[7] Thurman, Howard, “Keep Alive the Dream in the Heart,” in Fluker, Walter E., and Tumber, Catherine, eds., A Strange Freedom (Boston: Beacon Press, 1998) p. 305.

 

In the Waiting Time

Guest Minister: the Rev. Megan Lloyd Joiner

The Rev. Megan Lloyd Joiner

The Rev. Megan Lloyd Joiner

I am easily hope-impaired.

For whatever reason, I am the kind of person who looks at a glass and is tempted to tell you that it is half-empty rather than half-full.

I tend to borrow trouble long before it happens. Too often, it’s easier for me to play out worse-case scenarios than to hope for the best.

Now perhaps this is not what you want to hear from a minister. Especially not at the beginning of December with the winter holidays on the horizon. After all, we ministers are here to be the “messengers of hope,” aren’t we? Isn’t it our job to call us all ever towards hope, not to admit to our own hope-related challenges? But it is precisely because I can be hope-impaired, that I do the work of ministry. Because your hope rekindles my own. Because we call each other toward hope.

They say that ministers preach what we ourselves need to hear. And especially in this holiday season, do not we all hold out hope precisely because hope is so hard to find? So I confess to you that I am hope-impaired. 

And, I’ll tell you something else, here on what in the Christian tradition is the second Sunday of Advent, the beginning of the second week of anticipatory joy as we pass the deliberate days towards Christmas, as we revel in the wait: 

I really do not like waiting. 

When I’m in a store, I will put something back on a shelf rather than wait in a long check-out line. Better yet, I’ll shop online, choose a different restaurant, come back later, or change my plans altogether to avoid a line. 

I hate waiting for a bus too. Why stand and wait when I can start walking now? Usually, the bus passes me as I am chugging along down the street. This does not phase me. At least I didn’t wait, I tell myself. It’s a funny logic, I know. 

I remember as a child waiting for special days, like birthdays and Christmas, and feeling as though time was moving as slow as molasses. As a teenager, I would count down days until I could visit out-of-town friends or go to summer camp: month after next, week after next, day after the day after tomorrow. It felt like time crawled until finally it was … today! And somehow, the day, the moment had arrived. 

And then something odd would happen, perhaps this has happened to you: we wait. We count down the days, fritter away the time, fill our minds and our hearts and our impatient hands with tasks or TV, with imagining how it will be, envisioning the long-awaited event, and when it arrives, we wonder what happened to that time. Sometimes the event we waited for arrives and passes, and we are left feeling like we missed it all together.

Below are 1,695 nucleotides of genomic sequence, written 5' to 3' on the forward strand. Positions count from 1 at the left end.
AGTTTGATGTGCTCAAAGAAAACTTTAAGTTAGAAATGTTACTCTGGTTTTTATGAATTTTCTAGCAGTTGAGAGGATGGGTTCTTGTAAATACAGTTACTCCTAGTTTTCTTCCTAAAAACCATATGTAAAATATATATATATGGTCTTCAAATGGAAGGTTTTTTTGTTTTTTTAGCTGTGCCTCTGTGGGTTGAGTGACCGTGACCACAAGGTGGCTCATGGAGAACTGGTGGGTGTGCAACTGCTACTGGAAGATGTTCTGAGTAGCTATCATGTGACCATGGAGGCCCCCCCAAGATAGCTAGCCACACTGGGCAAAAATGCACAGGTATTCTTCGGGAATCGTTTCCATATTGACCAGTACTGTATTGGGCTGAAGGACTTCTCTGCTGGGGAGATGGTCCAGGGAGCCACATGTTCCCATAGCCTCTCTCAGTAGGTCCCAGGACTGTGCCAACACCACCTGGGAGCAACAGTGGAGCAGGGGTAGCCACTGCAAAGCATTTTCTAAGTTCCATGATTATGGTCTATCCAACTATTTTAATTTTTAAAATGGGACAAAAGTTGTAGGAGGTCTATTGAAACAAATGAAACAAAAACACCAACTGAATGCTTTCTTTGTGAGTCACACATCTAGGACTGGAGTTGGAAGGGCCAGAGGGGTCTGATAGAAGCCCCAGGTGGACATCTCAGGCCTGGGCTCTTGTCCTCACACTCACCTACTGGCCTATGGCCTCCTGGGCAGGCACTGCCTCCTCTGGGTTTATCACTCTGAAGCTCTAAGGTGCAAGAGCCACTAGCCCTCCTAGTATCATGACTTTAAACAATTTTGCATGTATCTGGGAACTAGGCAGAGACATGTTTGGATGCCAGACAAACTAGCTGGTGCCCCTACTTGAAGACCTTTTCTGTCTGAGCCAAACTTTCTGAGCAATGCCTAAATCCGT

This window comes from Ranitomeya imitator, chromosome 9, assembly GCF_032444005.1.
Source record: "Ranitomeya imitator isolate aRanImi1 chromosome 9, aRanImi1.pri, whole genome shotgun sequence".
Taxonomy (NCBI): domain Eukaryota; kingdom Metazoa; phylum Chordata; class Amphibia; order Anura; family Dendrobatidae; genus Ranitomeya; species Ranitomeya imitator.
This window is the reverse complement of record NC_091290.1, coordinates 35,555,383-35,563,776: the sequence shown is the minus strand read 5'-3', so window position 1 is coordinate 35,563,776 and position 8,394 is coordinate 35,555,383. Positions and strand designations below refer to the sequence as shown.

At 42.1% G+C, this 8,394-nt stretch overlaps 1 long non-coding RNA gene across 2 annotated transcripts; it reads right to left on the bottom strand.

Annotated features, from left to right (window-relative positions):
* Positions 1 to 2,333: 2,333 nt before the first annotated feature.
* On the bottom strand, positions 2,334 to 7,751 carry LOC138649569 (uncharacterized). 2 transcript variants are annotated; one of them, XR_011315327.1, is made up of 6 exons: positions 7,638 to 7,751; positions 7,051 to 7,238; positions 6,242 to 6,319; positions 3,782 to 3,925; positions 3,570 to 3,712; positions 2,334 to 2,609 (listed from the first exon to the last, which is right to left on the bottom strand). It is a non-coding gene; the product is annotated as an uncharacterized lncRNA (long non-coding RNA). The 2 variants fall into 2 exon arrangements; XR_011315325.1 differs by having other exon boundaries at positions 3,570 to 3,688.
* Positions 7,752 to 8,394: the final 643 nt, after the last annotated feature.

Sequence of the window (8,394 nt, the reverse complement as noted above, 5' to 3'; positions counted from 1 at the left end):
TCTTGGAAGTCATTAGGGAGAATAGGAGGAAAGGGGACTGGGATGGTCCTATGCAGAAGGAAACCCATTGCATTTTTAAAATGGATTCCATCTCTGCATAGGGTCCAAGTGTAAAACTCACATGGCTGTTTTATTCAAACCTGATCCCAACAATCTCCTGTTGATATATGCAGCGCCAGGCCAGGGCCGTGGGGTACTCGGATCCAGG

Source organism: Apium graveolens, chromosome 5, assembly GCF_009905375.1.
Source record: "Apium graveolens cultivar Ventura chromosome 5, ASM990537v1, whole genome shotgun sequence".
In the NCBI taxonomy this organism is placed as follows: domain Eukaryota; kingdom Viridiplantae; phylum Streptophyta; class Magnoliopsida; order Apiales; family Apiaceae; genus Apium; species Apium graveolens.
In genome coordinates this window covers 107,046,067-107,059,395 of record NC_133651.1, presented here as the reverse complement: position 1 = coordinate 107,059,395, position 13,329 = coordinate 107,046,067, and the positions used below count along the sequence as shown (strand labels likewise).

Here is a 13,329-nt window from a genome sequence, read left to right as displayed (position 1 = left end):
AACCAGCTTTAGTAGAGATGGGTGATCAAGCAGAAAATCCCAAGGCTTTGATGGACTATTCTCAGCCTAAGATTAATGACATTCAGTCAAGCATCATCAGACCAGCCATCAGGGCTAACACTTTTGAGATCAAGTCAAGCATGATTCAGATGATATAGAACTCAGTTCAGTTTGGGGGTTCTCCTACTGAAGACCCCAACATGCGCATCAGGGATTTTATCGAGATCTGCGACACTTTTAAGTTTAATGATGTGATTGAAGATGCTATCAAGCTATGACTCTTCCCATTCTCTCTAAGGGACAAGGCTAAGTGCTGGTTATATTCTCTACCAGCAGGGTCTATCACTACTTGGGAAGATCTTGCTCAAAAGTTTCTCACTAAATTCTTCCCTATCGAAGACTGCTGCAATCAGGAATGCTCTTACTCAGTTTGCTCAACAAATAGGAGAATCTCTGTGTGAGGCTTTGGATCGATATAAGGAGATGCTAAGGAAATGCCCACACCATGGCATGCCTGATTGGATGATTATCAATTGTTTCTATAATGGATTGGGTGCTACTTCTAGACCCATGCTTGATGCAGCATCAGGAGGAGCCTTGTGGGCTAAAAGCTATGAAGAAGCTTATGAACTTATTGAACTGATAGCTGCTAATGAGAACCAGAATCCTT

We collect ourselves and prepare for the next count down. 

This time of year, we tell an age-old story of waiting. The Christmas story is the tale of a world waiting for hope, for joy, for the coming of the babe who would bring peace, hold the powerful to account, “lift up the lowly.” As a mother, the person I find most interesting in this story is Mary the mother of Jesus.

And I am incredibly sympathetic toward her: No one else in the story is pregnant! Mary literally carries the weight of the wait. 

The longest wait of my life was the preparation for my own child to be born. And when she arrived just over a year ago, the midwife placed her on my chest, And I whispered to her again and again: “you’re here.” 

I had felt like she would never come; I could barely imagine what her arrival would be like. Though majorly uncomfortable by the end of my pregnancy, I had tried, as so many well-meaning people had suggested, to enjoy the wait, to dwell in the uneasy space of anticipation, of not knowing.

 I practiced breathing in and breathing out, waiting for our family’s life to change irrevocably, for our hearts to be transformed in ways we could not imagine. 

I worked hard to be present in each moment. I was only successful part of the time.

More often than not, I found I was wishing the time away, distracting myself with internet videos and drawn out phone calls and cleaning closets. 

And then, after so much expectation, so much cleaning and organizing and preparing her room, readying our home as well as our hearts, she was here. And our days and our nights were filled with her presence. The reality of our lives was upended – in the most joyful way. 

The first year of a baby’s life, I’ve found, is a blur of moments and days and months and soon a year has gone by, and here we are again at the beginning of the “The Holiday Season” and the season of Advent, an official time of waiting.

The word Advent comes from the Latin, meaning “a coming, an approach, arrival.” In the Christian calendar, Advent is a time of preparation for the coming of the Christ child at Christmas – the story from first century Palestine tells us that with him comes hope, love, the undoing of the status quo, a new reign of peace on earth.  

The promise of the babe in the manger is the same as the promise of all new babes: that the reality of our lives will be upended – in the most joyful way. The season of Advent provides the opportunity to prepare ourselves for the new reality. “Let every heart prepare him room…” we sing. 

My colleague Rev. Ashley Horan writes that Advent is the “four weeks when Christians the world over try to sit quietly in the midst of chaos, preparing a place in their hearts where the seeds of love and hope can take root.”